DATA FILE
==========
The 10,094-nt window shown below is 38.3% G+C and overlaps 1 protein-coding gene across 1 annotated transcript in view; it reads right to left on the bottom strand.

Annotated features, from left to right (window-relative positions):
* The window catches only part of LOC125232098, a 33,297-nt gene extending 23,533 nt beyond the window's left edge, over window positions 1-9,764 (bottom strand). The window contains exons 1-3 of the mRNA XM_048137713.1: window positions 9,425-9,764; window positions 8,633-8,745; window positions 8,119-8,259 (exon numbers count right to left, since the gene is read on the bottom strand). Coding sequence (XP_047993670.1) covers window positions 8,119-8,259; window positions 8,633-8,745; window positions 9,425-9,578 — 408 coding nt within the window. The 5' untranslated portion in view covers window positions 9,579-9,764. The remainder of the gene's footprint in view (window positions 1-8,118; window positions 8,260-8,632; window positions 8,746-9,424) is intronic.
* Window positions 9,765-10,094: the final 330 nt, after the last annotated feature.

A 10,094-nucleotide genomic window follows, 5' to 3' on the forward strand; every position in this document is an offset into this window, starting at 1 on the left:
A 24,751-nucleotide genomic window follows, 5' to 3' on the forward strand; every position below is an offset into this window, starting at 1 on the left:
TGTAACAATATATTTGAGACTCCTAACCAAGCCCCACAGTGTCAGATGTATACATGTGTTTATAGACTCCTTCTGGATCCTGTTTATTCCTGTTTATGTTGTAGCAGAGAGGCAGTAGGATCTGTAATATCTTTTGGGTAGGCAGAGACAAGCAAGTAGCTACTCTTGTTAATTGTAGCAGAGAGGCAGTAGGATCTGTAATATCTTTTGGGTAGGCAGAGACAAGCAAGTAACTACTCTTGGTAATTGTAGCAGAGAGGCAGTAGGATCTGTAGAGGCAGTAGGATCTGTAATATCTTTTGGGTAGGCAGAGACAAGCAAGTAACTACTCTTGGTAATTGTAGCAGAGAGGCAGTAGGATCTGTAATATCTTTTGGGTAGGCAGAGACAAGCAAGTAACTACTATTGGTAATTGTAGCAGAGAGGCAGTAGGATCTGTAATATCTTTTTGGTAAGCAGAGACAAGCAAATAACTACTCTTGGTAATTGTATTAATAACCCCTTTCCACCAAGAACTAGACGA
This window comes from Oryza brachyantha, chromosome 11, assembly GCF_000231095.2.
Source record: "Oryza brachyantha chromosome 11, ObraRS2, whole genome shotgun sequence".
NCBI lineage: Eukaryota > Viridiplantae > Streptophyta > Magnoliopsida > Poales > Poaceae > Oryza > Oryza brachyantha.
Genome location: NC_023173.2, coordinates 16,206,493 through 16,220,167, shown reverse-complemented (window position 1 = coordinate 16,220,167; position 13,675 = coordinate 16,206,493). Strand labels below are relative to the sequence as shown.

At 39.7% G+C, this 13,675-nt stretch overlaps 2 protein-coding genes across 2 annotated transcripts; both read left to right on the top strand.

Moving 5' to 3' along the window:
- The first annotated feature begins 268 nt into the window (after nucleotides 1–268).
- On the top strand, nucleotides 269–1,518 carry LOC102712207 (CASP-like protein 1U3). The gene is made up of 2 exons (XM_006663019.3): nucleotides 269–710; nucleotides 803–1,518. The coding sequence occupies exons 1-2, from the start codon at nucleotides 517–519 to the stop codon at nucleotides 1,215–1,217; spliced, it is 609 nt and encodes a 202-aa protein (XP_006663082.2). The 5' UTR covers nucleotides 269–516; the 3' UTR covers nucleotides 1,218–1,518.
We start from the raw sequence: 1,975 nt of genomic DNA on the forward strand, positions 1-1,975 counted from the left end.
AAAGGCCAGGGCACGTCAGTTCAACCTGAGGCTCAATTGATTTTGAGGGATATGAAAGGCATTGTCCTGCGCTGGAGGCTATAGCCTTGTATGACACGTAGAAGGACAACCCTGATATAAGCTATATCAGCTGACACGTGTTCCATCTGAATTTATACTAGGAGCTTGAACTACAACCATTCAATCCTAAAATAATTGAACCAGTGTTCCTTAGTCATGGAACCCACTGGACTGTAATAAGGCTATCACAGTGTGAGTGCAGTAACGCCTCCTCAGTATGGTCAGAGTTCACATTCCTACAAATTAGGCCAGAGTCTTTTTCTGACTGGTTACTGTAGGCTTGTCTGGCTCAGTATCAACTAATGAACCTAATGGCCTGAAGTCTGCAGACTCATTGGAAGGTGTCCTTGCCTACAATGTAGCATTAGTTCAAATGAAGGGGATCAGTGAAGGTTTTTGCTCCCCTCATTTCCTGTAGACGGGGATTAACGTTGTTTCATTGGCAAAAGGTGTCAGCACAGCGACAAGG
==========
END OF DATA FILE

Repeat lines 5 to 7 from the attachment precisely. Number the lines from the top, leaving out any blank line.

A 10,094-nucleotide genomic window follows, 5' to 3' on the forward strand; every position in this document is an offset into this window, starting at 1 on the left:
A 24,751-nucleotide genomic window follows, 5' to 3' on the forward strand; every position below is an offset into this window, starting at 1 on the left:
TGTAACAATATATTTGAGACTCCTAACCAAGCCCCACAGTGTCAGATGTATACATGTGTTTATAGACTCCTTCTGGATCCTGTTTATTCCTGTTTATGTTGTAGCAGAGAGGCAGTAGGATCTGTAATATCTTTTGGGTAGGCAGAGACAAGCAAGTAGCTACTCTTGTTAATTGTAGCAGAGAGGCAGTAGGATCTGTAATATCTTTTGGGTAGGCAGAGACAAGCAAGTAACTACTCTTGGTAATTGTAGCAGAGAGGCAGTAGGATCTGTAGAGGCAGTAGGATCTGTAATATCTTTTGGGTAGGCAGAGACAAGCAAGTAACTACTCTTGGTAATTGTAGCAGAGAGGCAGTAGGATCTGTAATATCTTTTGGGTAGGCAGAGACAAGCAAGTAACTACTATTGGTAATTGTAGCAGAGAGGCAGTAGGATCTGTAATATCTTTTTGGTAAGCAGAGACAAGCAAATAACTACTCTTGGTAATTGTATTAATAACCCCTTTCCACCAAGAACTAGACGA